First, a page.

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Vibrating capsule effective for chronic idiopathic constipation

PHILADELPHIA — An orally administered, intraluminal capsule appeared effective for the treatment of chronic idiopathic constipation, according to research presented at the American College of Gastroenterology Annual Meeting.

Satish S.C. Rao, MD, PhD, of Augusta University Medical Center, and colleagues studied the capsule — called Vibrant Capsule (VC, Vibrant Ltd.) — to determine its effect on complete spontaneous bowel movements.

“Fortunately, there are many treatments; laxatives, secretagogues, prokinetics and biofeedback therapy,” Rao said in his presentation. “Yet, many patients remain dissatisfied, up to 50%, some surveys show.”

Researchers enrolled patients with chronic idiopathic constipation (CIC) into one of two double-blind, sham controlled trials that used two different paradigms of VC activation. In the first, patients (n = 182) underwent a single vibration session, and in the second, patients (n = 63) underwent multiple vibration sessions. Both groups recorded bowel symptoms over the course of the eight-week study period.

Rao and colleagues found that the number and percentage of complete spontaneous bowel movements (CSBM) were higher in the active arm compared with the sham arm in both studies (study 1, P < .0018; study 2, P < .0357). Patients in the single vibration study experienced a peak of CSBMs approximately 8 to 12 hours after intake, while patients in the multiple vibration group experience an additional peak at 17 to 21 hours after intake.

“It is highly probable that vibrating capsule induces bowel movements through mechanical activation of colonic muscles and augmenting the normal circadian rhythm that is present in all of us,” Rao said. “This capsule, I believe, offers a novel treatment approach, which is a non-drug-based approach for treating constipation that merits further, careful randomized studies in phase 3.”

Reference :

Rao SC, et al. Abstract 73. Presented at: American College of Gastroenterology Annual Scientific Meeting; Oct. 5-10, 2018; Philadelphia.

Disclosure: Rao reports that he serves on the advisory committee at Vibrant and has also received grant support from the company. Please see the study abstract for all other authors’ relevant financial disclosures.

PHILADELPHIA — An orally administered, intraluminal capsule appeared effective for the treatment of chronic idiopathic constipation, according to research presented at the American College of Gastroenterology Annual Meeting.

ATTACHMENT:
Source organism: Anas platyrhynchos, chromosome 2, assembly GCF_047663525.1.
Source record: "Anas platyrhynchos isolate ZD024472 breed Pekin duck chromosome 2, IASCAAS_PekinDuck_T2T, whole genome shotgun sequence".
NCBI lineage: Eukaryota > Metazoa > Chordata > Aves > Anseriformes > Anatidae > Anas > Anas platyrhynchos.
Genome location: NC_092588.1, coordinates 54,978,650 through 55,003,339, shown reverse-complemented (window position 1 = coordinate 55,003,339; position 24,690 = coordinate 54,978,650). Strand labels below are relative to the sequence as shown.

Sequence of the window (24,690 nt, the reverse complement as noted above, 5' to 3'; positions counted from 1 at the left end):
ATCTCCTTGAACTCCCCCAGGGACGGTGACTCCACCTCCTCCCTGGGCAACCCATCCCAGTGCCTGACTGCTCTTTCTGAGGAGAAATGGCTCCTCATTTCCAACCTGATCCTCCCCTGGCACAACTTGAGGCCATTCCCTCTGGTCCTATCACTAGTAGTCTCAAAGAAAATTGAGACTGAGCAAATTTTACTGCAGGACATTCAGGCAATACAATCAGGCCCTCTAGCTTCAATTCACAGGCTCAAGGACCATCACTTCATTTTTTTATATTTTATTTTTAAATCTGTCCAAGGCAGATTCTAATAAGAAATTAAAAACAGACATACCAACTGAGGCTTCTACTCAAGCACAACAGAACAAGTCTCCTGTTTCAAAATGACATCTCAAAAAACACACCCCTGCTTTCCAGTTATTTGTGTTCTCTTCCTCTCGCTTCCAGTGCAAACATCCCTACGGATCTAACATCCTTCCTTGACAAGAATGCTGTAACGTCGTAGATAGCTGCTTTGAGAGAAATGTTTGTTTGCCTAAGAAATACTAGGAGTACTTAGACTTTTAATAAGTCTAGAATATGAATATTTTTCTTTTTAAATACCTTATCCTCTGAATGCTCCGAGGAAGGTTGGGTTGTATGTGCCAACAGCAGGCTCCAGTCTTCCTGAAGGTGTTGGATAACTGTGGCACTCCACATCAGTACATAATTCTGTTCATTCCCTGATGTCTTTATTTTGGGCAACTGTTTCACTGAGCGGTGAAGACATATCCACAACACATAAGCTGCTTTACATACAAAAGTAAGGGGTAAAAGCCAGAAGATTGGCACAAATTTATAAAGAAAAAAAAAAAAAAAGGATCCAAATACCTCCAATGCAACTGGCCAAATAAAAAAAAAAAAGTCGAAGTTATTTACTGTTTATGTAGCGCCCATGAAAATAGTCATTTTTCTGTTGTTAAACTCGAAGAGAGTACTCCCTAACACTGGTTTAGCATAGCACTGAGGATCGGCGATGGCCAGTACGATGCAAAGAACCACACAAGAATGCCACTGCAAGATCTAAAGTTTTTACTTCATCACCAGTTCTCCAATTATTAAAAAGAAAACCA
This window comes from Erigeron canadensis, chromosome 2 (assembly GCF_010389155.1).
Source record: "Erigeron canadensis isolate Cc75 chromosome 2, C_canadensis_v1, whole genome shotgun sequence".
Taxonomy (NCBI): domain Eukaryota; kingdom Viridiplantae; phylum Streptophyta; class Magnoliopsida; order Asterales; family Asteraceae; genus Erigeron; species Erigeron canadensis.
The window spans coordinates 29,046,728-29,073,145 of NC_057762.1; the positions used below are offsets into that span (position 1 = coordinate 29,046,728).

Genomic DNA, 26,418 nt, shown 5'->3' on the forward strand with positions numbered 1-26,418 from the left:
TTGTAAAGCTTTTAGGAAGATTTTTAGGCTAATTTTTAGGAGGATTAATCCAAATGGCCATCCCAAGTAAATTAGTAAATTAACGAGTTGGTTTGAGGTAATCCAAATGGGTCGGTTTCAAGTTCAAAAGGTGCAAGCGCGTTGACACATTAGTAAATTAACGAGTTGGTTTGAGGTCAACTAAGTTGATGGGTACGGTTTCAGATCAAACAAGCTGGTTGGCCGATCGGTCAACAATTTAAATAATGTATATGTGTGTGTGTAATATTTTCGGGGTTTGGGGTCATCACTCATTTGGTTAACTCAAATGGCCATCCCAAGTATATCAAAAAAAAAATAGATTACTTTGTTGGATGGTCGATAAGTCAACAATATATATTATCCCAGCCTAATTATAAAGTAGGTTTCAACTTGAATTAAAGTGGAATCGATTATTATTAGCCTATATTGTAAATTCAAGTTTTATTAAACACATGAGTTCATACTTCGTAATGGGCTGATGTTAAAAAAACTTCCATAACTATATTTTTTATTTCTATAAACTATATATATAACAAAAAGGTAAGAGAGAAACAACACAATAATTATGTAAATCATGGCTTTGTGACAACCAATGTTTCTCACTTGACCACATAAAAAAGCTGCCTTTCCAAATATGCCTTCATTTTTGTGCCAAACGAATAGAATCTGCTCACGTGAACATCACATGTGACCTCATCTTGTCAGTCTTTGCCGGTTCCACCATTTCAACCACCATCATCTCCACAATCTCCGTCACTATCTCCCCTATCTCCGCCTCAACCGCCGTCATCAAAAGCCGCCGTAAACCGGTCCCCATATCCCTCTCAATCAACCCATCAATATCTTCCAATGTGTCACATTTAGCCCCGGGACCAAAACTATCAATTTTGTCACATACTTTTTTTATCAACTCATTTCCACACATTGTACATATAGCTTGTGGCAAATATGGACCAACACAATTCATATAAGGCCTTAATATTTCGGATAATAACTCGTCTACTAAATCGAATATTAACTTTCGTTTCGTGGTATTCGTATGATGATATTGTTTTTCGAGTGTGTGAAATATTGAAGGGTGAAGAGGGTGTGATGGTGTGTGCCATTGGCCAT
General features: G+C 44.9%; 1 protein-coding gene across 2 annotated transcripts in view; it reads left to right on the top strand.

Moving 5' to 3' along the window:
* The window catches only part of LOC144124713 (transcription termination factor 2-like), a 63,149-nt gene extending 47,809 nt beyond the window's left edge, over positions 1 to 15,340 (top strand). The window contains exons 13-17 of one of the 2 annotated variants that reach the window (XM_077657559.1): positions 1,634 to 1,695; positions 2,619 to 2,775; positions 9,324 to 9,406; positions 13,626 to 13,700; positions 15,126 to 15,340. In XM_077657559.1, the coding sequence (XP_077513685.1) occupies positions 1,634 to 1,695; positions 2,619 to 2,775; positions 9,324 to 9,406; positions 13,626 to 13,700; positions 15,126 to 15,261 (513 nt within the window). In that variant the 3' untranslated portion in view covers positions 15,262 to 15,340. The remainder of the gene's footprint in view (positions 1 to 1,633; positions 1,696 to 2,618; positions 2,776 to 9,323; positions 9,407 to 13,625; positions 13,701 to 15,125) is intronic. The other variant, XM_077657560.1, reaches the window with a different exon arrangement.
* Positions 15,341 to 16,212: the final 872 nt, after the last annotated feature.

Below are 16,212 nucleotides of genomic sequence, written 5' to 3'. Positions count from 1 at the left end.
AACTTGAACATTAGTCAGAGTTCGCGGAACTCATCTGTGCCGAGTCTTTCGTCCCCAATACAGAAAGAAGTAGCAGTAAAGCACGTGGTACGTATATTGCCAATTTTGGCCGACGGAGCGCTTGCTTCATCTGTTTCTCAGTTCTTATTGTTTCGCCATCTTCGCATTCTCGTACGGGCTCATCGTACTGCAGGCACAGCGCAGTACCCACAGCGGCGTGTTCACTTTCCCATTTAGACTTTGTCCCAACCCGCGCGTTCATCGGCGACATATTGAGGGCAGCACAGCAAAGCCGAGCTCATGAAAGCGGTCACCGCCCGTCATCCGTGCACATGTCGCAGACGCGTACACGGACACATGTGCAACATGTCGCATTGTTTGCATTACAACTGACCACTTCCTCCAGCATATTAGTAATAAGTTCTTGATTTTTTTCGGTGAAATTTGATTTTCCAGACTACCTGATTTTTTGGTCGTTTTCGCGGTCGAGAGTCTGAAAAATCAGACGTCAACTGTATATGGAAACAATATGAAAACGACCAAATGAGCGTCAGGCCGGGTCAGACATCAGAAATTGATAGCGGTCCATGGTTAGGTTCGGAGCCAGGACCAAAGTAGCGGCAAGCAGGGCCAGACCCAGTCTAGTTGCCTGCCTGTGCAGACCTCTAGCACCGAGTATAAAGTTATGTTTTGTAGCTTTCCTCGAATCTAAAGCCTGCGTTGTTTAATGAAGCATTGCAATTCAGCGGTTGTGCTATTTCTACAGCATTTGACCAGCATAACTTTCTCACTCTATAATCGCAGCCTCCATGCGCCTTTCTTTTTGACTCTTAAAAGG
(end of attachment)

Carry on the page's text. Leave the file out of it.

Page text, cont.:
Satish S.C. Rao, MD, PhD, of Augusta University Medical Center, and colleagues studied the capsule — called Vibrant Capsule (VC, Vibrant Ltd.) — to determine its effect on complete spontaneous bowel movements.

“Fortunately, there are many treatments; laxatives, secretagogues, prokinetics and biofeedback therapy,” Rao said in his presentation. “Yet, many patients remain dissatisfied, up to 50%, some surveys show.”

Researchers enrolled patients with chronic idiopathic constipation (CIC) into one of two double-blind, sham controlled trials that used two different paradigms of VC activation. In the first, patients (n = 182) underwent a single vibration session, and in the second, patients (n = 63) underwent multiple vibration sessions. Both groups recorded bowel symptoms over the course of the eight-week study period.

Rao and colleagues found that the number and percentage of complete spontaneous bowel movements (CSBM) were higher in the active arm compared with the sham arm in both studies (study 1, P < .0018; study 2, P < .0357). Patients in the single vibration study experienced a peak of CSBMs approximately 8 to 12 hours after intake, while patients in the multiple vibration group experience an additional peak at 17 to 21 hours after intake.

“It is highly probable that vibrating capsule induces bowel movements through mechanical activation of colonic muscles and augmenting the normal circadian rhythm that is present in all of us,” Rao said. “This capsule, I believe, offers a novel treatment approach, which is a non-drug-based approach for treating constipation that merits further, careful randomized studies in phase 3.”

Reference :

Rao SC, et al. Abstract 73. Presented at: American College of Gastroenterology Annual Scientific Meeting; Oct. 5-10, 2018; Philadelphia.

Disclosure: Rao reports that he serves on the advisory committee at Vibrant and has also received grant support from the company. Please see the study abstract for all other authors’ relevant financial disclosures.

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